Depression but not seizure factors or quality of life predicts suicidality in epilepsy

H. Hecimovic*, J. M. Santos, J. Carter, H. P. Attarian, A. J. Fessler, V. Vahle, F. Gilliam

*Corresponding author for this work

Research output: Contribution to journalArticlepeer-review

54 Scopus citations


The objective of this study was to determine prevalence and predictive risk factors of suicidality in a large sample of epilepsy outpatients. We prospectively examined 193 consecutive adult epilepsy outpatients for depression, including suicidal ideation. Demographic and epilepsy factors, medication toxicity and health-related quality of life were also evaluated. The prevalence of suicidal ideation within the past two weeks was 11.9%. Although medication toxicity, health-related quality of life and BDI scores were each associated with suicidal ideation in the bivariate analyses, only the BDI remained significant in the logistic regression analysis. About one-fourth of the subjects with suicidal ideation had no significant symptoms of depression. Recent thoughts of suicide are a common occurrence in the outpatient epilepsy clinic setting, but these are not predicted by gender, age, seizure factors, medication toxicity or self-perceived quality of life. Although depression is associated with suicidal ideation, about one-fourth of the suicidal subjects were euthymic or only mildly depressed.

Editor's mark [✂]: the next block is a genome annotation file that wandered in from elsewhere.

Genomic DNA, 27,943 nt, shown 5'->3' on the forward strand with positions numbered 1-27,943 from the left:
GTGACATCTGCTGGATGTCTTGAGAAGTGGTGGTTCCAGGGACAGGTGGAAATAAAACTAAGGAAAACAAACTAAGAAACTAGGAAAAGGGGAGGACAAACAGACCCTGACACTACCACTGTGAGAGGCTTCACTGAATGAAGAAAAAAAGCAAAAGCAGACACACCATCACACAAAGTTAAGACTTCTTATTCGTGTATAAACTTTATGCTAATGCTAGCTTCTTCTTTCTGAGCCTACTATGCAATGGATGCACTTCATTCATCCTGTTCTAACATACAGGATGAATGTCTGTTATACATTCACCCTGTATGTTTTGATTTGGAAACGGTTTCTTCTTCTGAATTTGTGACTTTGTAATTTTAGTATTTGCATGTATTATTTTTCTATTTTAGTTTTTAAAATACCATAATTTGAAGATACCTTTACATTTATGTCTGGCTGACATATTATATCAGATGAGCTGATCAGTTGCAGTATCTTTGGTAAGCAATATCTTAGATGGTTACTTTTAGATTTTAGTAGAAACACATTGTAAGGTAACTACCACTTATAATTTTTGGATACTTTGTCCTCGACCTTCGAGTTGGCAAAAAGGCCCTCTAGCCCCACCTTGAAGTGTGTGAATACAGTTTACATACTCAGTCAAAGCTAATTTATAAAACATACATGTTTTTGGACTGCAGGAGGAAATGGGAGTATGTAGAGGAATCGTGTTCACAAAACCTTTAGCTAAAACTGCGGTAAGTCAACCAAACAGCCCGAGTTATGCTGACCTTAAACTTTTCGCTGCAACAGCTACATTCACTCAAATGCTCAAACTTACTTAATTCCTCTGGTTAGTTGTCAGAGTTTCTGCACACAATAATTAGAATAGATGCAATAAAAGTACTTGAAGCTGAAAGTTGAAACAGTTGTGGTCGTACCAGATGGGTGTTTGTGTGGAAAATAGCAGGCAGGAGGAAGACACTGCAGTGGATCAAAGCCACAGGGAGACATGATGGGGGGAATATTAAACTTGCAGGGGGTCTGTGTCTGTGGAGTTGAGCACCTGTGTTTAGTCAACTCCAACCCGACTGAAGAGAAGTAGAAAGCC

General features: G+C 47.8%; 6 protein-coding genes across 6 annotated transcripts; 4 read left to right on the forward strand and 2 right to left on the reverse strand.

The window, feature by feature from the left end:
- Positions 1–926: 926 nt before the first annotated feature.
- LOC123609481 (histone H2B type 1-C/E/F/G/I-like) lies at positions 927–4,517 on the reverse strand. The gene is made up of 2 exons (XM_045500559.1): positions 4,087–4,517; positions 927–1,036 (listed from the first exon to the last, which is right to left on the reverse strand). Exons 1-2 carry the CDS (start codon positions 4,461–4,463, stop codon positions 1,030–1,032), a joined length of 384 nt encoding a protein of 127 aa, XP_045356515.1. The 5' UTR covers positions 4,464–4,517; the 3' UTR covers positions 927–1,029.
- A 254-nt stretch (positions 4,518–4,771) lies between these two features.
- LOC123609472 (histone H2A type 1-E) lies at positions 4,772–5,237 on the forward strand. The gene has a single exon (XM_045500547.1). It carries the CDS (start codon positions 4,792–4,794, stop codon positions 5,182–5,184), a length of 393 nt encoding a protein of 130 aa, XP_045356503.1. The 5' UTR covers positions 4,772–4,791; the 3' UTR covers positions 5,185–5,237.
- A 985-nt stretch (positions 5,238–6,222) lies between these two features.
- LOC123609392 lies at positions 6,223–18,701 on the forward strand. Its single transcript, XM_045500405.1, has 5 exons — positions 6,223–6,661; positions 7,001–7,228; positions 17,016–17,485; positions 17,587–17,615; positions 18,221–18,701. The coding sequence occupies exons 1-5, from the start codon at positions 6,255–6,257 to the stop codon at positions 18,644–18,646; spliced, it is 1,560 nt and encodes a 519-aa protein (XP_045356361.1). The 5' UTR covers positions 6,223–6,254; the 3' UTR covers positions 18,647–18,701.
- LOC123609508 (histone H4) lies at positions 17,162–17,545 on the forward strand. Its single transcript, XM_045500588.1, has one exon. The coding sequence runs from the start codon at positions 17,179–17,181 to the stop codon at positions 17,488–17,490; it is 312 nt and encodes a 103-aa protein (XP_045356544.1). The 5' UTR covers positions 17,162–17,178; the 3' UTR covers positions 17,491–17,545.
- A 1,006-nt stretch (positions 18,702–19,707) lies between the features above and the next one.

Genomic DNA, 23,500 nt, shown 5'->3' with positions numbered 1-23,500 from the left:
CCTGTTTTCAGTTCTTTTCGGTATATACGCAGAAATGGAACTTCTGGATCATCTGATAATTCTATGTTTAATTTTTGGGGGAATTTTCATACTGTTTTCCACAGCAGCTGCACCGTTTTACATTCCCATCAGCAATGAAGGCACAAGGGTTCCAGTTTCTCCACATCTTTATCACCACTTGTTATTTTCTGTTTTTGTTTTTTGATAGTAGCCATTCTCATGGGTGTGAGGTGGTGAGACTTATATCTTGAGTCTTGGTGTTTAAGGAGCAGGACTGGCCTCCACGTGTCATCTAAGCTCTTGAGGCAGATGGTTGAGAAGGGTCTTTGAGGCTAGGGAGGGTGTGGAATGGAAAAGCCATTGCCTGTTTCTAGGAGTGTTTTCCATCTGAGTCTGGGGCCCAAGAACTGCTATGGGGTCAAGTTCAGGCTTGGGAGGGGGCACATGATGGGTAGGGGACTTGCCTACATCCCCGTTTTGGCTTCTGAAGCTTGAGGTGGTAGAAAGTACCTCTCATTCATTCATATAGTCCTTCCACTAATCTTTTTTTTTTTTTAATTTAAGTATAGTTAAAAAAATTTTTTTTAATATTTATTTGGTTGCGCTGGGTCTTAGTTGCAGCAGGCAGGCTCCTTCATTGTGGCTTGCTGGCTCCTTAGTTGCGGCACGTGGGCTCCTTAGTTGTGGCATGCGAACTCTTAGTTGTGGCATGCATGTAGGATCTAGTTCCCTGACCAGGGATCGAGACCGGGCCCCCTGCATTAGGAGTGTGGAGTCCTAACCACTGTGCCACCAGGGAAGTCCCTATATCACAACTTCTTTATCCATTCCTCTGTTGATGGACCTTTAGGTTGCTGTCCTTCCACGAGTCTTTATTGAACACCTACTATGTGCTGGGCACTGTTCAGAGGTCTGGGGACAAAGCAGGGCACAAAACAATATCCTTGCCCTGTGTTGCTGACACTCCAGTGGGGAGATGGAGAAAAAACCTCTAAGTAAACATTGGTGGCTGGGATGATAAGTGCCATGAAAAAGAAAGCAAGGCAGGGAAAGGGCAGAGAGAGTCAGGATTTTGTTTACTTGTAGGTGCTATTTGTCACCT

Original languageEnglish (US)
Pages (from-to)426-429
Number of pages4
JournalEpilepsy and Behavior
Issue number4
StatePublished - Aug 2012


  • Beck Depression Inventory
  • Depression
  • Epilepsy
  • Suicidal ideation
  • Suicide

ASJC Scopus subject areas

  • Neurology
  • Clinical Neurology
  • Behavioral Neuroscience


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